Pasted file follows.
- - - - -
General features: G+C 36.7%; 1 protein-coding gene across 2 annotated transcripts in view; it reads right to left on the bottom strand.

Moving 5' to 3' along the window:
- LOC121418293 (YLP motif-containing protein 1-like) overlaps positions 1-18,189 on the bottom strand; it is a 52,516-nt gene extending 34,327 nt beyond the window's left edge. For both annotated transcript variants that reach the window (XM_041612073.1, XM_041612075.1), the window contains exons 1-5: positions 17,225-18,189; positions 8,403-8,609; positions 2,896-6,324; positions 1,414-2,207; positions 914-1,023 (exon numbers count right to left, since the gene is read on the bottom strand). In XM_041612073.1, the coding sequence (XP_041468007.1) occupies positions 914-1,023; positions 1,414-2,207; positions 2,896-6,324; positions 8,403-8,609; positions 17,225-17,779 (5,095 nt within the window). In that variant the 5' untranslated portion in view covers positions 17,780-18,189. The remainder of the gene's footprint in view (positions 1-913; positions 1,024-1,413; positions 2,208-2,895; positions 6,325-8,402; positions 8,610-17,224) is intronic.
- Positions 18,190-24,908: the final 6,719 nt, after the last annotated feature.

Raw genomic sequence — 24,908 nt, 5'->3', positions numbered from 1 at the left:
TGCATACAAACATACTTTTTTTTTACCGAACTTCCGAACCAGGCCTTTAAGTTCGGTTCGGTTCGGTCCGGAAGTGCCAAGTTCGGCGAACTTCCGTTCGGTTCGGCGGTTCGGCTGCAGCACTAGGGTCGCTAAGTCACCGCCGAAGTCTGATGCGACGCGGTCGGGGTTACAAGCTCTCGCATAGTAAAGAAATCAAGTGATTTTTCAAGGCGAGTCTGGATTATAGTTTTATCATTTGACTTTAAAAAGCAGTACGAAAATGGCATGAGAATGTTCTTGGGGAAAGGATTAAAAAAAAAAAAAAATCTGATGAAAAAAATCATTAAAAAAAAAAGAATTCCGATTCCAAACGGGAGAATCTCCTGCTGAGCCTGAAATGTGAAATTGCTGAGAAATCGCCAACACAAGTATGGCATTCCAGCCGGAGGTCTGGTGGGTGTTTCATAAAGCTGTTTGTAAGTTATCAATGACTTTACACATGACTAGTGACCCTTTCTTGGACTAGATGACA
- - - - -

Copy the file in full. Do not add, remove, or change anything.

General features: G+C 36.7%; 1 protein-coding gene across 2 annotated transcripts in view; it reads right to left on the bottom strand.

Moving 5' to 3' along the window:
- LOC121418293 (YLP motif-containing protein 1-like) overlaps positions 1-18,189 on the bottom strand; it is a 52,516-nt gene extending 34,327 nt beyond the window's left edge. For both annotated transcript variants that reach the window (XM_041612073.1, XM_041612075.1), the window contains exons 1-5: positions 17,225-18,189; positions 8,403-8,609; positions 2,896-6,324; positions 1,414-2,207; positions 914-1,023 (exon numbers count right to left, since the gene is read on the bottom strand). In XM_041612073.1, the coding sequence (XP_041468007.1) occupies positions 914-1,023; positions 1,414-2,207; positions 2,896-6,324; positions 8,403-8,609; positions 17,225-17,779 (5,095 nt within the window). In that variant the 5' untranslated portion in view covers positions 17,780-18,189. The remainder of the gene's footprint in view (positions 1-913; positions 1,024-1,413; positions 2,208-2,895; positions 6,325-8,402; positions 8,610-17,224) is intronic.
- Positions 18,190-24,908: the final 6,719 nt, after the last annotated feature.

Raw genomic sequence — 24,908 nt, 5'->3', positions numbered from 1 at the left:
TGCATACAAACATACTTTTTTTTTACCGAACTTCCGAACCAGGCCTTTAAGTTCGGTTCGGTTCGGTCCGGAAGTGCCAAGTTCGGCGAACTTCCGTTCGGTTCGGCGGTTCGGCTGCAGCACTAGGGTCGCTAAGTCACCGCCGAAGTCTGATGCGACGCGGTCGGGGTTACAAGCTCTCGCATAGTAAAGAAATCAAGTGATTTTTCAAGGCGAGTCTGGATTATAGTTTTATCATTTGACTTTAAAAAGCAGTACGAAAATGGCATGAGAATGTTCTTGGGGAAAGGATTAAAAAAAAAAAAAAATCTGATGAAAAAAATCATTAAAAAAAAAAGAATTCCGATTCCAAACGGGAGAATCTCCTGCTGAGCCTGAAATGTGAAATTGCTGAGAAATCGCCAACACAAGTATGGCATTCCAGCCGGAGGTCTGGTGGGTGTTTCATAAAGCTGTTTGTAAGTTATCAATGACTTTACACATGACTAGTGACCCTTTCTTGGACTAGATGACA